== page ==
You did touch upon the interesting topic of labor shortage, what aspects of this shortage are being currently seen?
The whole world has grown on the back of migrant labor. The same is the story of India. Anyone who's lived in cities like Bangalore, Gurgaon, Pune, Hyderabad, or Noida will tell you that specific trades are dominated by people from specific parts of India. For example, security staff are dominated by people from Assam and Bihar, carpenters are largely from Rajasthan, people in hospitality and healthcare are largely from Kerala and the Northeast, people in construction are from Bihar and UP. So I think, in India, you know, people have specialized in some ways in skills and all of these growing parts of India have depended upon migrant labor. And what this crisis has resulted in is, these migrant, daily wage laborer were stuck in cities with no means of earning a livelihood. When the lockdown started; in a systematic way, all of them returned to their hometowns or villages creating a shortage. My own sense is that 50% of them will return as soon as the economy begins to open up, 25% will be reluctant to return to urban areas, they will pick up jobs in and around their hometowns, the remaining 25% will stay on in the villages. So this shortage of labor, I think is going to continue for a reasonably long time. And as the economy is opening up, there is enough labor to service the industries. Some degree of substitution is possible where local people would find employment, but this is not enough.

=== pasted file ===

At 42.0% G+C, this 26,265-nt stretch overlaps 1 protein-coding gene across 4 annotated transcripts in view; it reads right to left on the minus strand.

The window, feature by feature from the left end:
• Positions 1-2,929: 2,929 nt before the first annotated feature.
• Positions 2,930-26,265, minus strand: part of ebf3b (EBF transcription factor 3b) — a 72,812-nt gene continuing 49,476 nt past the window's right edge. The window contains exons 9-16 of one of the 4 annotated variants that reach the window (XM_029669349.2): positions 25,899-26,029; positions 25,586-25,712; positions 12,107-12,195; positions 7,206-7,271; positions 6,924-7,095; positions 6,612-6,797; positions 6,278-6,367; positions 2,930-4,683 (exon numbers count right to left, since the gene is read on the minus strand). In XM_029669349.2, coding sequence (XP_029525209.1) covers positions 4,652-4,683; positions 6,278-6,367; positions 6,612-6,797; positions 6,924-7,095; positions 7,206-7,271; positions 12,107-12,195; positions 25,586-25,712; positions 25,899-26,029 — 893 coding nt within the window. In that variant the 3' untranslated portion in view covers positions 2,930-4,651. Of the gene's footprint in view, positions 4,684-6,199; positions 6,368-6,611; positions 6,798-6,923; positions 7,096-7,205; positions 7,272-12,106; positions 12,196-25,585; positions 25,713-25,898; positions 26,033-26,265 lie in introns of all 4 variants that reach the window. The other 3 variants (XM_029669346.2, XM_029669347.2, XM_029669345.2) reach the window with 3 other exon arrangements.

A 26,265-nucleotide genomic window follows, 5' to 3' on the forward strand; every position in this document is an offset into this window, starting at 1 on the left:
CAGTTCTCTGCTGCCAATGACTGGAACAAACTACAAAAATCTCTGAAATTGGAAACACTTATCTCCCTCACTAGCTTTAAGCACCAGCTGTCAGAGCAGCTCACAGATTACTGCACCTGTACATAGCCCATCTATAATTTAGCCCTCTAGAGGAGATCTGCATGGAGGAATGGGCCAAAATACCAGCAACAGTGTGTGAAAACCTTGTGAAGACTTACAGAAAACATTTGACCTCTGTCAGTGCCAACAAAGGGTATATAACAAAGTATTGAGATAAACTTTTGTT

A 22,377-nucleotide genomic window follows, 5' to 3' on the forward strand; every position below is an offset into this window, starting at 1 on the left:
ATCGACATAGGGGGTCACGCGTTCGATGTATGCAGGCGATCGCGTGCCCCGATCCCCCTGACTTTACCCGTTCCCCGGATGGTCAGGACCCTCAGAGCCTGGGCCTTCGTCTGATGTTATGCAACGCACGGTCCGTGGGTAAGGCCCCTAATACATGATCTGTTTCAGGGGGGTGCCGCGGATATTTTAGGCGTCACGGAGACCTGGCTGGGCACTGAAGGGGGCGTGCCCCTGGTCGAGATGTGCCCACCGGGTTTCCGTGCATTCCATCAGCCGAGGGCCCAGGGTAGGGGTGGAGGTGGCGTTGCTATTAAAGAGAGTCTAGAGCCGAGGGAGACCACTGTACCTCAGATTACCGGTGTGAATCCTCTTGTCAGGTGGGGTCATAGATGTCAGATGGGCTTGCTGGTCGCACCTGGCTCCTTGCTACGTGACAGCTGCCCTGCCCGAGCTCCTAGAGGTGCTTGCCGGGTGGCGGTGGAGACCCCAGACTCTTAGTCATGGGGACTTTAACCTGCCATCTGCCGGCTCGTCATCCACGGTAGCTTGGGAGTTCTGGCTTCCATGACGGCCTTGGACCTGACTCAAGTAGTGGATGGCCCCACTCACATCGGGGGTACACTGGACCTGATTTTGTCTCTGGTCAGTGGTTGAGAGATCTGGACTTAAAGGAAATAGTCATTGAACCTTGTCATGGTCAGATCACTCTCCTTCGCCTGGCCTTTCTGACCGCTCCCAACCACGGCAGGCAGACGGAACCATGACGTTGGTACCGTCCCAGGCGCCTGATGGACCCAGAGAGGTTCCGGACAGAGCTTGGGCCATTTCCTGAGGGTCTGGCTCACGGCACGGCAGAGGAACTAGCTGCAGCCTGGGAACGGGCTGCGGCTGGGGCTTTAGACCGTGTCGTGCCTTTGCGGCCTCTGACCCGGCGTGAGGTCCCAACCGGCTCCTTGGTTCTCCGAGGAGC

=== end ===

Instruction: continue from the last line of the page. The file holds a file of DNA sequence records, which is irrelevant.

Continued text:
The cost of doing business therefore is going to go up and we are already seeing pay cuts, and to some extent job losses across industries. So, how can organizations optimize costs, and eliminate leakages and more importantly, protect jobs?
Companies tend to, give huge discounts, cashbacks to acquire customers, not realizing that it's not sustainable, especially when a crisis hits. When the going is good, a well-funded company goes on a hiring spree taking thousands of people onboard, paying them very high salaries. And then when a crisis hits and revenue shrinks, and investors put pressure, they try to cut costs by laying off people. So it is my belief that good companies should try and cultivate good habits in good times, because then the ability to bounce back in a crisis is much stronger.